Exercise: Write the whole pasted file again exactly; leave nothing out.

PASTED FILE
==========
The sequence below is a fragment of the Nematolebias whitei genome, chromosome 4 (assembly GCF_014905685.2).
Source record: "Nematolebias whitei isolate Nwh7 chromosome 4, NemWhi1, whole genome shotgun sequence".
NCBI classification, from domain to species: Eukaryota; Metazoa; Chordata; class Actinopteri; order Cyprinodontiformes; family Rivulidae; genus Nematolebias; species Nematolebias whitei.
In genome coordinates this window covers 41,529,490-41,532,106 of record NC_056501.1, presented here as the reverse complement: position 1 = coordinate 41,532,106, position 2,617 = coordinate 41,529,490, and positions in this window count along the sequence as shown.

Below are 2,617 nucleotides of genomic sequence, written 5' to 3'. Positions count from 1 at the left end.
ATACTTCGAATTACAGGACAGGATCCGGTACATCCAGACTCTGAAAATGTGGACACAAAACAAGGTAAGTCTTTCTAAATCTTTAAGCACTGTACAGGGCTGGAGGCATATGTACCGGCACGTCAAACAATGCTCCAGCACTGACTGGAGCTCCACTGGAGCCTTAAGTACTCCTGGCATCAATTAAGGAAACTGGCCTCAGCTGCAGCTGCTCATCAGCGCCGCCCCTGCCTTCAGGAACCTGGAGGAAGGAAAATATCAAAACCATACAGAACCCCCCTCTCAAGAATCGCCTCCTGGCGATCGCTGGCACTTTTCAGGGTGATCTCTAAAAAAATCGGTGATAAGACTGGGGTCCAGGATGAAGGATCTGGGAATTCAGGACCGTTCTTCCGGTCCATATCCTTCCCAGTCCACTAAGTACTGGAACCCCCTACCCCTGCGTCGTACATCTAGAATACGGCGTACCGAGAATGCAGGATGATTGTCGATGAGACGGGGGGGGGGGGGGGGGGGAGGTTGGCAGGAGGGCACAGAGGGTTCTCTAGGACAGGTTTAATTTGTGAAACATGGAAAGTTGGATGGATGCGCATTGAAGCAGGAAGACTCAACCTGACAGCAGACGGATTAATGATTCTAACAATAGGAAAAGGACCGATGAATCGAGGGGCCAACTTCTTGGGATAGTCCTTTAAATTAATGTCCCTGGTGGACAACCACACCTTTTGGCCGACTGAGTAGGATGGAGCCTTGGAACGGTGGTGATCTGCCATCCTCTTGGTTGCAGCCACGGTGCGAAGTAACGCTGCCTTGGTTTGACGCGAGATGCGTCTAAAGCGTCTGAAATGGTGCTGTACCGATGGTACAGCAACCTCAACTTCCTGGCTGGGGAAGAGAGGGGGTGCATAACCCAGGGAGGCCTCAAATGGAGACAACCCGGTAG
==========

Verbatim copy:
The sequence below is a fragment of the Nematolebias whitei genome, chromosome 4 (assembly GCF_014905685.2).
Source record: "Nematolebias whitei isolate Nwh7 chromosome 4, NemWhi1, whole genome shotgun sequence".
NCBI classification, from domain to species: Eukaryota; Metazoa; Chordata; class Actinopteri; order Cyprinodontiformes; family Rivulidae; genus Nematolebias; species Nematolebias whitei.
In genome coordinates this window covers 41,529,490-41,532,106 of record NC_056501.1, presented here as the reverse complement: position 1 = coordinate 41,532,106, position 2,617 = coordinate 41,529,490, and positions in this window count along the sequence as shown.

Below are 2,617 nucleotides of genomic sequence, written 5' to 3'. Positions count from 1 at the left end.
ATACTTCGAATTACAGGACAGGATCCGGTACATCCAGACTCTGAAAATGTGGACACAAAACAAGGTAAGTCTTTCTAAATCTTTAAGCACTGTACAGGGCTGGAGGCATATGTACCGGCACGTCAAACAATGCTCCAGCACTGACTGGAGCTCCACTGGAGCCTTAAGTACTCCTGGCATCAATTAAGGAAACTGGCCTCAGCTGCAGCTGCTCATCAGCGCCGCCCCTGCCTTCAGGAACCTGGAGGAAGGAAAATATCAAAACCATACAGAACCCCCCTCTCAAGAATCGCCTCCTGGCGATCGCTGGCACTTTTCAGGGTGATCTCTAAAAAAATCGGTGATAAGACTGGGGTCCAGGATGAAGGATCTGGGAATTCAGGACCGTTCTTCCGGTCCATATCCTTCCCAGTCCACTAAGTACTGGAACCCCCTACCCCTGCGTCGTACATCTAGAATACGGCGTACCGAGAATGCAGGATGATTGTCGATGAGACGGGGGGGGGGGGGGGGGGGAGGTTGGCAGGAGGGCACAGAGGGTTCTCTAGGACAGGTTTAATTTGTGAAACATGGAAAGTTGGATGGATGCGCATTGAAGCAGGAAGACTCAACCTGACAGCAGACGGATTAATGATTCTAACAATAGGAAAAGGACCGATGAATCGAGGGGCCAACTTCTTGGGATAGTCCTTTAAATTAATGTCCCTGGTGGACAACCACACCTTTTGGCCGACTGAGTAGGATGGAGCCTTGGAACGGTGGTGATCTGCCATCCTCTTGGTTGCAGCCACGGTGCGAAGTAACGCTGCCTTGGTTTGACGCGAGATGCGTCTAAAGCGTCTGAAATGGTGCTGTACCGATGGTACAGCAACCTCAACTTCCTGGCTGGGGAAGAGAGGGGGTGCATAACCCAGGGAGGCCTCAAATGGAGACAACCCGGTAG